A near-constant breeze swept through the open-air Merriweather Post Pavilion on Friday night, but there was a palpable warmth shared throughout the venue that had little to do with the 90-degree weather.
The man largely responsible for it sensed it, too, describing the two-hour set as an "[i]ncredible night of hot rock" on Twitter only a couple hours after he left the stage.
Touring in support of the excellent new album, "The Nashville Sound," Jason Isbell and the 400 Unit provided a summer night's soundtrack of rock, folk and country that felt refreshing and vital, especially at a time when much of American discourse seems bleak at best and inflammatory at worst. In these times, hearing a measured voice of reason felt heartwarming.
The Alabama-born Isbell, backed by his tight five-piece band, kept the banter lighthearted, perhaps because the songs — especially newer tracks — made his points clearly.
Those looking to drown out 24-hour talking heads and social-media bickering, for example, should turn up the chorus of "Hope the High Road," which came early in Friday's set:
I know you're tired
And you ain't sleeping well
Uninspired and likely mad as hell
But wherever you are
I hope the high road leads you home again
To a world you want to live in
There's a thin line between platitudes and plainly stated contemplation, and Isbell, a sharp and gifted songwriter, regularly falls within the latter.
His best songs are filled with stark honesty about human nature, marked with the detailed experience that comes with living, failing and picking yourself up again. He's a 38-year-old husband (to 400 Unit fiddler and solo musician Amanda Shires) and father who has lived hard and embraced sobriety. What's most charming about Isbell is his confidence in being a better person than he was the day before, for himself and his family. (Between songs, he waved to his daughter on the side of the stage.)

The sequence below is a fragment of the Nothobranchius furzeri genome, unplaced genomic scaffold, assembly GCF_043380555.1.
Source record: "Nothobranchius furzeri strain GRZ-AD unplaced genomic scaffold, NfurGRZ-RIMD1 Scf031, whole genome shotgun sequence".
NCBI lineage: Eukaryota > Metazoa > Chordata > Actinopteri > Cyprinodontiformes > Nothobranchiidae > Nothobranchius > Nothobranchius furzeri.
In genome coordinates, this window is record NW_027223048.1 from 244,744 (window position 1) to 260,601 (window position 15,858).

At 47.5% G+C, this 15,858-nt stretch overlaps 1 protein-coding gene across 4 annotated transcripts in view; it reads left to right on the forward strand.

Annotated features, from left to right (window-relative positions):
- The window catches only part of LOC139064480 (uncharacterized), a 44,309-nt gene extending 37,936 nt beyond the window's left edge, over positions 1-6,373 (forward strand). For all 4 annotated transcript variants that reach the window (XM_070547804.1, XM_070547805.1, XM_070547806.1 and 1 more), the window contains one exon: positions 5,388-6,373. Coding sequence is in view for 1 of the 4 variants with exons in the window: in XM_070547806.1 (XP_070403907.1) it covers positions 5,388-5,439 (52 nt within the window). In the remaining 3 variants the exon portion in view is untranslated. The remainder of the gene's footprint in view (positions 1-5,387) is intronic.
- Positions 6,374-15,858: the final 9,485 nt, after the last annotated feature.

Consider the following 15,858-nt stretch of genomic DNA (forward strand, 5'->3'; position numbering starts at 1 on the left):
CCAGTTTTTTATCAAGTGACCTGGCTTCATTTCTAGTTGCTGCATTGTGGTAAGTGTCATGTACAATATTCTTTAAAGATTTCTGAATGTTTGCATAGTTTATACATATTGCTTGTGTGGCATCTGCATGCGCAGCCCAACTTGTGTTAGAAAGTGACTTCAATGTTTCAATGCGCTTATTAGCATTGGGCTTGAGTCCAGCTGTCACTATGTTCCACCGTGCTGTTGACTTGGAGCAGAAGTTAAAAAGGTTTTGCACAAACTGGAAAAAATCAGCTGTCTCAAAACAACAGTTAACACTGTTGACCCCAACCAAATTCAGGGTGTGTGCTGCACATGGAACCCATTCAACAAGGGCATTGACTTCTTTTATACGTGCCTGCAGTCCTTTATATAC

On "White Man's World" he regrets not speaking up against racist jokes, but ends on an optimistic note of faith because of "the fire in my little girl's eyes." He trades selfishness for companionship on "Molotov" due to a "brown-eyed girl who rode with me through the mean ol' world." Isbell often frames maturation as something worth striving for.
In concert, the set's flow was much like Isbell's albums, oscillating between quieter acoustic songs and rockers with muscle and lean-but-effective guitar solos. The 400 Unit (which includes keyboardist/accordionist and Baltimore native Derry deBorja) rounded out the sound well — best heard during the spirited highlight "Codeine," from 2011's "Here We Rest" and the rousing singalong "Flying Over Water."
The warmth emanating the stage, which felt like the connective thread that made the set feel so cohesive, wasn't limited to social commentary either. Isbell performed "Cover Me Up," which expresses gratitude for Shires' love in lines like "But home was a dream / One that I'd never seen / til you came along."
The most memorable example of Isbell's lyrical gift came during "If We Were Vampires," the first song of the encore. The concept reads so morbidly on the page — chances are you and your soulmate will die at different times — that "Nashville Sound" producer Dave Cobb wondered if he had been watching "Twilight" before he heard it.
But it's an understatement to say Isbell makes it work. As top-shelf songwriters do, he flips the conceit in a beautiful and memorable way:
Maybe time running out is a gift
I'll work hard til the end of my shift
And give you every second I can find
And hope it isn't me who's left behind
With little accompaniment, he lovingly sang it while staring at Shires, but it resonated with thousands.